Joss Stone Has It Covered


The brand-new music video for Joss Stone’s single “The High Road,” below, is an apt metaphor for the free-spirited, Grammy Award-winning, sultry singer herself: It’s a little bit old-school, full of soul, and ultimately focused on the music. Spontaneous Stone, who can record a brilliant album in a matter of days, told us that the way she records is pretty simple: “Mic everyone up, plug ’em all in, and fuckin’ jam. That’s it. Have a good time!”

In 2003, at the tender age of 15, Stone burst onto the international music scene straight out of the UK with The Soul Sessions, an album of cover songs from the 1960s and ’70s—and a memorable, unique soul rearrangement of The White Stripes’ “Fell in Love With a Girl.” Since her debut, Stone, who sips tea between songs and performs barefoot, has shared the stage with soul legends, filmed a sex scene with Jonathan Rhys Meyers on The Tudors, and became a member of SuperHeavy, the bombastic super group featuring Stone, Mick Jagger, Dave Stewart, Damian Marley, and A.R. Rahman.

Six albums later, Stone electrifies again with the sequel to her debut, The Soul Sessions Volume 2, out July 31st as a collaboration between her own label Stone’d Records and S-Curve Records. The album includes 11 soul covers and in June was previewed at The Highline Ballroom to sold-out audiences. We met with Stone at the Maritime Hotel and talked about the new album, health care, James Brown, and the time she cried to an Eric Clapton song.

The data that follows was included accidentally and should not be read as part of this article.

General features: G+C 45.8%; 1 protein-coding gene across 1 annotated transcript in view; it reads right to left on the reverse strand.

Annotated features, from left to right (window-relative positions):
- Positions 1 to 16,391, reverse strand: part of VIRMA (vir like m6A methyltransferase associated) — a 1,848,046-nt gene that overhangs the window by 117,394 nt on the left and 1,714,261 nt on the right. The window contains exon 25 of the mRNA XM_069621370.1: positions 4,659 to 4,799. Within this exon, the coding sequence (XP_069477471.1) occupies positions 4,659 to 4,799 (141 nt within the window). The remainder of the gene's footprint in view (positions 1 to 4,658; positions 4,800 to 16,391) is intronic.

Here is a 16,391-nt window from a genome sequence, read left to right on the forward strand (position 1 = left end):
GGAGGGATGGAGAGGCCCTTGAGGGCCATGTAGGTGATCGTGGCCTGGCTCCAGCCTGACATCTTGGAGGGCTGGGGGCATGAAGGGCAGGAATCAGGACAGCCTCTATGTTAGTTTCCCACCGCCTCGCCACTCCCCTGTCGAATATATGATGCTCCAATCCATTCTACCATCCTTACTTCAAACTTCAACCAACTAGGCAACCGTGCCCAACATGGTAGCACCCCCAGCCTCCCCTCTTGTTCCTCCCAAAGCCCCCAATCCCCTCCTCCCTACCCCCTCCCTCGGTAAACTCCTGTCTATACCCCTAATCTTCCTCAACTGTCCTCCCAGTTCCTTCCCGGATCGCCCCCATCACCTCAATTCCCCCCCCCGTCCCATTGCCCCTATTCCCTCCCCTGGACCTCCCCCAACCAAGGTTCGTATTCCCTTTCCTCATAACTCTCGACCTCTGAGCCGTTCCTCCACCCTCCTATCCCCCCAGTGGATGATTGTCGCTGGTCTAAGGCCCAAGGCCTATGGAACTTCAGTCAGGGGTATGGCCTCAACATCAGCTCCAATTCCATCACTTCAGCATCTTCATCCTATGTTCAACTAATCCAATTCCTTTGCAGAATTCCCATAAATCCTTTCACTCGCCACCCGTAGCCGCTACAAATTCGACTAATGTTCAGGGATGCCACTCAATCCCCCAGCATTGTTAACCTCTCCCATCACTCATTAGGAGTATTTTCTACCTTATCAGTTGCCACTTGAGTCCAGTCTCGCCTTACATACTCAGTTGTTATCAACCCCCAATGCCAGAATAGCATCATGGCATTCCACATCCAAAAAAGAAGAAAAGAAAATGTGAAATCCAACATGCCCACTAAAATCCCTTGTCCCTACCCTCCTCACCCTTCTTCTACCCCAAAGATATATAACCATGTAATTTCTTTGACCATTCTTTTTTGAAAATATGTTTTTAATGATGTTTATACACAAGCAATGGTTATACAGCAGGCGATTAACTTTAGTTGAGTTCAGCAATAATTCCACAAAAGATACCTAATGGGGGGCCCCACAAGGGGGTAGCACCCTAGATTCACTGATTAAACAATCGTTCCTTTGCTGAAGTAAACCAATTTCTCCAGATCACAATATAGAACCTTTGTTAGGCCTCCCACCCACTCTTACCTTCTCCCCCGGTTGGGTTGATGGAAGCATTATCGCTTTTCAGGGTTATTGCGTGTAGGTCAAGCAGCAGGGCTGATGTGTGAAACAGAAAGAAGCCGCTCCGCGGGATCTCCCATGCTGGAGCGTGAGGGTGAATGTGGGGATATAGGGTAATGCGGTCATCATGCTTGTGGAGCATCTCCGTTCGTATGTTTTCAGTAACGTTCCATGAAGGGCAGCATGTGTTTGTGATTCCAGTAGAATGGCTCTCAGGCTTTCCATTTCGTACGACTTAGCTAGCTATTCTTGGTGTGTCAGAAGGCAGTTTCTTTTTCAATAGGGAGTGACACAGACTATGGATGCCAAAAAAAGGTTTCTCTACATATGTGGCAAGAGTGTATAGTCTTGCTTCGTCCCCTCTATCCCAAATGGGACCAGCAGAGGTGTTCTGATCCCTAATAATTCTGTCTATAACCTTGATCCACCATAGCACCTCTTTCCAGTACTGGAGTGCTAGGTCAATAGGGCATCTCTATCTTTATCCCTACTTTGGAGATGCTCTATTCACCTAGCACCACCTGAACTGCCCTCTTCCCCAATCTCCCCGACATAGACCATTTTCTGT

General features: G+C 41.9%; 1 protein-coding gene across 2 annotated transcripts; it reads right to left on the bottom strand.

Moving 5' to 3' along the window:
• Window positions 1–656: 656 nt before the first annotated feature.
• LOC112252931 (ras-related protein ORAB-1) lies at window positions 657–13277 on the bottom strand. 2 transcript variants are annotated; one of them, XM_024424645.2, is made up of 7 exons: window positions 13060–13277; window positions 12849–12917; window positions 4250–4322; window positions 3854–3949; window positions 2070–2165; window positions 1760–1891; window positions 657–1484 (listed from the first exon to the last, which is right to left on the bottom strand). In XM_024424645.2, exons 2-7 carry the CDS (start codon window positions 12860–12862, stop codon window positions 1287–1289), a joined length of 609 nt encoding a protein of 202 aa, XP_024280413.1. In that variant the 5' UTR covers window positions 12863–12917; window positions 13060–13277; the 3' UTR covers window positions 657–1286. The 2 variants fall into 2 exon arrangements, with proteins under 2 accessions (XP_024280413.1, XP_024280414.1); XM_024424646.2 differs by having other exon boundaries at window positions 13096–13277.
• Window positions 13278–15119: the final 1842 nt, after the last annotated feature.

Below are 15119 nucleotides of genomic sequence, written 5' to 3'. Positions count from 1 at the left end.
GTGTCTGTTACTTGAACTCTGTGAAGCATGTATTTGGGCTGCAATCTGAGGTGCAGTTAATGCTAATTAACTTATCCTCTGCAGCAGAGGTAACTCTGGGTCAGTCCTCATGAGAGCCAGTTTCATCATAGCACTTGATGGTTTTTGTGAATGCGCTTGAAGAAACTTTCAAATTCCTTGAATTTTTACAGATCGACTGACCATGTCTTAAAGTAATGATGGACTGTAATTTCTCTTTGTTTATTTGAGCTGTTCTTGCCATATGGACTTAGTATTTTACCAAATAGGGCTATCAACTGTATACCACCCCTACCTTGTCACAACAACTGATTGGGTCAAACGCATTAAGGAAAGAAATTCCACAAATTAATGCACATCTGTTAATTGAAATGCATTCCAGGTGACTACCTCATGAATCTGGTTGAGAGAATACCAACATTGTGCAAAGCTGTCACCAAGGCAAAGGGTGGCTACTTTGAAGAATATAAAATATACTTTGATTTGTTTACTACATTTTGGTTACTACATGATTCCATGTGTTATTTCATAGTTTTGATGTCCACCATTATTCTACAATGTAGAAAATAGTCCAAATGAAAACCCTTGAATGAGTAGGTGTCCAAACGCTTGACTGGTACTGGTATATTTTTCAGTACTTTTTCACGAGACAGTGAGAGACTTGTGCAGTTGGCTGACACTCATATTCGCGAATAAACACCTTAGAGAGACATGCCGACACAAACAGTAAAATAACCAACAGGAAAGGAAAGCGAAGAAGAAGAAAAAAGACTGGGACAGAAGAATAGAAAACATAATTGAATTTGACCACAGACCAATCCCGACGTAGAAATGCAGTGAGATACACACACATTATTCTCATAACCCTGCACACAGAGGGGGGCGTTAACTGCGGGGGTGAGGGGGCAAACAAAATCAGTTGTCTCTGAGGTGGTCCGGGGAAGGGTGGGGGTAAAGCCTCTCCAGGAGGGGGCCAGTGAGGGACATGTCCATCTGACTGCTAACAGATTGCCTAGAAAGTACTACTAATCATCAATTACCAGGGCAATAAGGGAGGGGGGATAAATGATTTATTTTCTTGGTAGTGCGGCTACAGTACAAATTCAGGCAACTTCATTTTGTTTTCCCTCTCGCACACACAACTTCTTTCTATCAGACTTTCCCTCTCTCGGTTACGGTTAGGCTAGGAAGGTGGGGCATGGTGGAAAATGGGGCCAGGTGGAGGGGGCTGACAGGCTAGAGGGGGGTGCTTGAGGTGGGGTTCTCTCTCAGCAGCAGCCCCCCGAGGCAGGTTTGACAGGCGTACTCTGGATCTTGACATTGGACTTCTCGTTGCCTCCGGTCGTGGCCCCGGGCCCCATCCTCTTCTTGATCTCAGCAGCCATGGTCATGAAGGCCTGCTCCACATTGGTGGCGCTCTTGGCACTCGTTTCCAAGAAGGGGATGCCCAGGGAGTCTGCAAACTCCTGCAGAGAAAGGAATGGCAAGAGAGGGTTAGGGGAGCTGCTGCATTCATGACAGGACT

MADISON MOORE: You debuted at the age of 15 with The Soul Sessions, an album of soul covers. Six albums later you’re releasing the sequel, The Soul Sessions Volume 2. How did you decide to revisit the cover album concept?

JOSS STONE: I was no longer with EMI, and after I left that label, I decided to do everything based on how fun it’s going to be. When you have the opportunity to make music with great musicians, take it. That’s it. That’s the only reason I need, really. So I thought, well why not? Sounds like a laugh—let’s go! I don’t have to write anything, it’ll take me two weeks. And to be honest, those songs are much better than the songs I can write, shit.

MOORE: It’s been almost 10 years since The Soul Sessions, so doing The Soul Sessions Volume 2 seems like a nice bookend to everything you’ve accomplished. What have you learned in the space between those two records?

STONE: I learned to make music. Before, on the first album, I didn’t make music. I was just a singer, and I wasn’t even really a singer. I didn’t even know how to sing.

MOORE: Well, I’m not so sure anybody would agree with that.

STONE: No really, I would sing my voice away. I would sing for 30 minutes and that would be it, that would be me, done. Because I didn’t know what I was doing, I was just trying to make the noises. The one thing I could do was be in tune and make people feel something.

MOORE: It’s true, there’s such emotional urgency when you sing, especially on a song like “The High Road.”  Were you a sensitive child?

STONE: When I was six, my dad played me an Eric Clapton song [“Tears in Heaven”]. He goes, “Joss, this song is about Eric Clapton and his son. His son fell off a balcony and died and he was two.” I listened to the song and I could not stop crying for days! And my mother, oh, my God, she was so pissed off with him. “How you gonna play that song! Our emotional child! She’s destroyed!” I’ve always been that way. If I feel something, whether it’s love or anger or anything, you’ll know it.